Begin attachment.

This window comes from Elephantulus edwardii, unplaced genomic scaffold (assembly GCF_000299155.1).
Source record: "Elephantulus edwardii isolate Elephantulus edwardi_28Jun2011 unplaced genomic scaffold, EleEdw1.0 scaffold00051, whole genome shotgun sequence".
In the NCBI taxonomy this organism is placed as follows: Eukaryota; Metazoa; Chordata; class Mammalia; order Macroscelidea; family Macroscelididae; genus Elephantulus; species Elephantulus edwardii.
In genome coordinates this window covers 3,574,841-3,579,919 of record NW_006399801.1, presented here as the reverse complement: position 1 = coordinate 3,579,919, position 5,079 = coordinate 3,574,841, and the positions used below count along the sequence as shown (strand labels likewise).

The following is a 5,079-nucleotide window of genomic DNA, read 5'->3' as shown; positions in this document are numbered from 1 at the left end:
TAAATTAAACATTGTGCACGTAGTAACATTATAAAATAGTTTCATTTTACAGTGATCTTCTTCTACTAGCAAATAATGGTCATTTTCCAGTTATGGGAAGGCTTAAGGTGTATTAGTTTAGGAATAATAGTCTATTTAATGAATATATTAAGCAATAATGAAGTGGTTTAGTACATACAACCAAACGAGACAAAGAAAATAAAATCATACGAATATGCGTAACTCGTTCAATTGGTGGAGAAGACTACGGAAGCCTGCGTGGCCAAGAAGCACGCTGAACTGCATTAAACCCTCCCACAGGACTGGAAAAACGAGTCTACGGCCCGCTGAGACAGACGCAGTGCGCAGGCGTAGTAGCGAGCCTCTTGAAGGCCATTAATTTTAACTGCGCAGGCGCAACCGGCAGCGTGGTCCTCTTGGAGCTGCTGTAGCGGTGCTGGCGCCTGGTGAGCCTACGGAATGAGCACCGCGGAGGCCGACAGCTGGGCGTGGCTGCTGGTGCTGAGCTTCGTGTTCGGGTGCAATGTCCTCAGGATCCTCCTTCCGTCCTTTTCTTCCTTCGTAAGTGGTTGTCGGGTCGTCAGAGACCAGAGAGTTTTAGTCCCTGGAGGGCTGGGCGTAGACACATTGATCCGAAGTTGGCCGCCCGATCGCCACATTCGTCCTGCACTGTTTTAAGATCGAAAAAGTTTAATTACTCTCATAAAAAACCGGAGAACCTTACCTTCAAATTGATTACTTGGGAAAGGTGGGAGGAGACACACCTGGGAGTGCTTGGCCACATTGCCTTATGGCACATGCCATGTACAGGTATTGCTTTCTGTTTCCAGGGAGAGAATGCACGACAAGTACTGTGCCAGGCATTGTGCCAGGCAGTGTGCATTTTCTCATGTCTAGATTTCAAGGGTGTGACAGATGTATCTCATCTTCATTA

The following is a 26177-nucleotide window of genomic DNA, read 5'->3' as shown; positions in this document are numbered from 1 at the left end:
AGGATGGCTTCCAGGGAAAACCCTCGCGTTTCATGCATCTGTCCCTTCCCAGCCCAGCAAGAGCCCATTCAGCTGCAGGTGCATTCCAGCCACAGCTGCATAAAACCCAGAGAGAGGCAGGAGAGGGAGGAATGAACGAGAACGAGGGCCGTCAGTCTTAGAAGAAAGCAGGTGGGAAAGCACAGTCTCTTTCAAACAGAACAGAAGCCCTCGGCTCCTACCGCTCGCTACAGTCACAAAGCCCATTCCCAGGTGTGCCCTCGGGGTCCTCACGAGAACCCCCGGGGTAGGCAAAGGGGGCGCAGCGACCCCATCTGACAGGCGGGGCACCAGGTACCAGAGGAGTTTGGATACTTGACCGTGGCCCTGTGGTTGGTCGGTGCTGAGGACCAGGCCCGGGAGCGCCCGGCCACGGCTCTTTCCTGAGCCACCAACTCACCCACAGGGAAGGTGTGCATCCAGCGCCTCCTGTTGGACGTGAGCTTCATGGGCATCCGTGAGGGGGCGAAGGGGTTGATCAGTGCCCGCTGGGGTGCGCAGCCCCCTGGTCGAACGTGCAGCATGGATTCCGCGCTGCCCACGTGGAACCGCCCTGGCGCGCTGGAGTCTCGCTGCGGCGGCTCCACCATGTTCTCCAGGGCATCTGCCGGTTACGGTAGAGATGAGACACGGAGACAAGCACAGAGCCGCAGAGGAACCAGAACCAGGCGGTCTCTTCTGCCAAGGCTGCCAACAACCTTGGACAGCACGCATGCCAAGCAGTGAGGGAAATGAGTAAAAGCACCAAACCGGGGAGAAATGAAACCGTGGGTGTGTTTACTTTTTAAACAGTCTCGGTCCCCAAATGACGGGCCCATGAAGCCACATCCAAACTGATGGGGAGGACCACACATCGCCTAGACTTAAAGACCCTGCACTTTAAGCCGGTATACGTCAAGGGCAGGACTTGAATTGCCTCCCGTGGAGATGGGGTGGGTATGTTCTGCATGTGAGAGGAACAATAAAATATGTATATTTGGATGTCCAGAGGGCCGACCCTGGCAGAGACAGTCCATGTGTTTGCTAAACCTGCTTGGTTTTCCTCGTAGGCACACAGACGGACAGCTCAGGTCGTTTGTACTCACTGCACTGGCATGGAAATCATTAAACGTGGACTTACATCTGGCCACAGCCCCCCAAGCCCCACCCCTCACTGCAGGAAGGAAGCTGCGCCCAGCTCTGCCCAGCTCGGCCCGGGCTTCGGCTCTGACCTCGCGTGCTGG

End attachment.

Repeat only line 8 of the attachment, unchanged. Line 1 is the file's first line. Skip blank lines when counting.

AGGATGGCTTCCAGGGAAAACCCTCGCGTTTCATGCATCTGTCCCTTCCCAGCCCAGCAAGAGCCCATTCAGCTGCAGGTGCATTCCAGCCACAGCTGCATAAAACCCAGAGAGAGGCAGGAGAGGGAGGAATGAACGAGAACGAGGGCCGTCAGTCTTAGAAGAAAGCAGGTGGGAAAGCACAGTCTCTTTCAAACAGAACAGAAGCCCTCGGCTCCTACCGCTCGCTACAGTCACAAAGCCCATTCCCAGGTGTGCCCTCGGGGTCCTCACGAGAACCCCCGGGGTAGGCAAAGGGGGCGCAGCGACCCCATCTGACAGGCGGGGCACCAGGTACCAGAGGAGTTTGGATACTTGACCGTGGCCCTGTGGTTGGTCGGTGCTGAGGACCAGGCCCGGGAGCGCCCGGCCACGGCTCTTTCCTGAGCCACCAACTCACCCACAGGGAAGGTGTGCATCCAGCGCCTCCTGTTGGACGTGAGCTTCATGGGCATCCGTGAGGGGGCGAAGGGGTTGATCAGTGCCCGCTGGGGTGCGCAGCCCCCTGGTCGAACGTGCAGCATGGATTCCGCGCTGCCCACGTGGAACCGCCCTGGCGCGCTGGAGTCTCGCTGCGGCGGCTCCACCATGTTCTCCAGGGCATCTGCCGGTTACGGTAGAGATGAGACACGGAGACAAGCACAGAGCCGCAGAGGAACCAGAACCAGGCGGTCTCTTCTGCCAAGGCTGCCAACAACCTTGGACAGCACGCATGCCAAGCAGTGAGGGAAATGAGTAAAAGCACCAAACCGGGGAGAAATGAAACCGTGGGTGTGTTTACTTTTTAAACAGTCTCGGTCCCCAAATGACGGGCCCATGAAGCCACATCCAAACTGATGGGGAGGACCACACATCGCCTAGACTTAAAGACCCTGCACTTTAAGCCGGTATACGTCAAGGGCAGGACTTGAATTGCCTCCCGTGGAGATGGGGTGGGTATGTTCTGCATGTGAGAGGAACAATAAAATATGTATATTTGGATGTCCAGAGGGCCGACCCTGGCAGAGACAGTCCATGTGTTTGCTAAACCTGCTTGGTTTTCCTCGTAGGCACACAGACGGACAGCTCAGGTCGTTTGTACTCACTGCACTGGCATGGAAATCATTAAACGTGGACTTACATCTGGCCACAGCCCCCCAAGCCCCACCCCTCACTGCAGGAAGGAAGCTGCGCCCAGCTCTGCCCAGCTCGGCCCGGGCTTCGGCTCTGACCTCGCGTGCTGG